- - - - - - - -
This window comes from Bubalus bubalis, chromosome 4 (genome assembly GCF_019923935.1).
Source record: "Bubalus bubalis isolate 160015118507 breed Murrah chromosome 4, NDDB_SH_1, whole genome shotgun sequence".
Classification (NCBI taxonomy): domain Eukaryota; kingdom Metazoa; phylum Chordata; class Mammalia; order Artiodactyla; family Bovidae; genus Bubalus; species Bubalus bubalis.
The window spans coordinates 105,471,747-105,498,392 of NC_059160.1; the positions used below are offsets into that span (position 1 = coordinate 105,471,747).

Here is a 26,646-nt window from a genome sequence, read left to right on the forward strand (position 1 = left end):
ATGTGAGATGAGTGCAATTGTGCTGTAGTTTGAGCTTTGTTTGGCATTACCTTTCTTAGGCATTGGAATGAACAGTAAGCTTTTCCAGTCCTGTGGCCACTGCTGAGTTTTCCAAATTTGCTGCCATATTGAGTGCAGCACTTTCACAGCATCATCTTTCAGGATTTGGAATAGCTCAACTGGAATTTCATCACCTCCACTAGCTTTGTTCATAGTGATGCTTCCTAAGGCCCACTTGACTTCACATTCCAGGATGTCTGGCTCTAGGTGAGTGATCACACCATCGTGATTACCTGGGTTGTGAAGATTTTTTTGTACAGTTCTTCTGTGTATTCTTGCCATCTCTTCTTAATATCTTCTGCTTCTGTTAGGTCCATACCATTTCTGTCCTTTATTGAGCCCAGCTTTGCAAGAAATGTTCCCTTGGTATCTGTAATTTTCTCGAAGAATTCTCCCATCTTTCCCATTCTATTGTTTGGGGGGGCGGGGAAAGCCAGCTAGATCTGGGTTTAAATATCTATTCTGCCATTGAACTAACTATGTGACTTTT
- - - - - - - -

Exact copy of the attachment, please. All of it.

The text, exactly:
This window comes from Bubalus bubalis, chromosome 4 (genome assembly GCF_019923935.1).
Source record: "Bubalus bubalis isolate 160015118507 breed Murrah chromosome 4, NDDB_SH_1, whole genome shotgun sequence".
Classification (NCBI taxonomy): domain Eukaryota; kingdom Metazoa; phylum Chordata; class Mammalia; order Artiodactyla; family Bovidae; genus Bubalus; species Bubalus bubalis.
The window spans coordinates 105,471,747-105,498,392 of NC_059160.1; the positions used below are offsets into that span (position 1 = coordinate 105,471,747).

Here is a 26,646-nt window from a genome sequence, read left to right on the forward strand (position 1 = left end):
ATGTGAGATGAGTGCAATTGTGCTGTAGTTTGAGCTTTGTTTGGCATTACCTTTCTTAGGCATTGGAATGAACAGTAAGCTTTTCCAGTCCTGTGGCCACTGCTGAGTTTTCCAAATTTGCTGCCATATTGAGTGCAGCACTTTCACAGCATCATCTTTCAGGATTTGGAATAGCTCAACTGGAATTTCATCACCTCCACTAGCTTTGTTCATAGTGATGCTTCCTAAGGCCCACTTGACTTCACATTCCAGGATGTCTGGCTCTAGGTGAGTGATCACACCATCGTGATTACCTGGGTTGTGAAGATTTTTTTGTACAGTTCTTCTGTGTATTCTTGCCATCTCTTCTTAATATCTTCTGCTTCTGTTAGGTCCATACCATTTCTGTCCTTTATTGAGCCCAGCTTTGCAAGAAATGTTCCCTTGGTATCTGTAATTTTCTCGAAGAATTCTCCCATCTTTCCCATTCTATTGTTTGGGGGGGCGGGGAAAGCCAGCTAGATCTGGGTTTAAATATCTATTCTGCCATTGAACTAACTATGTGACTTTT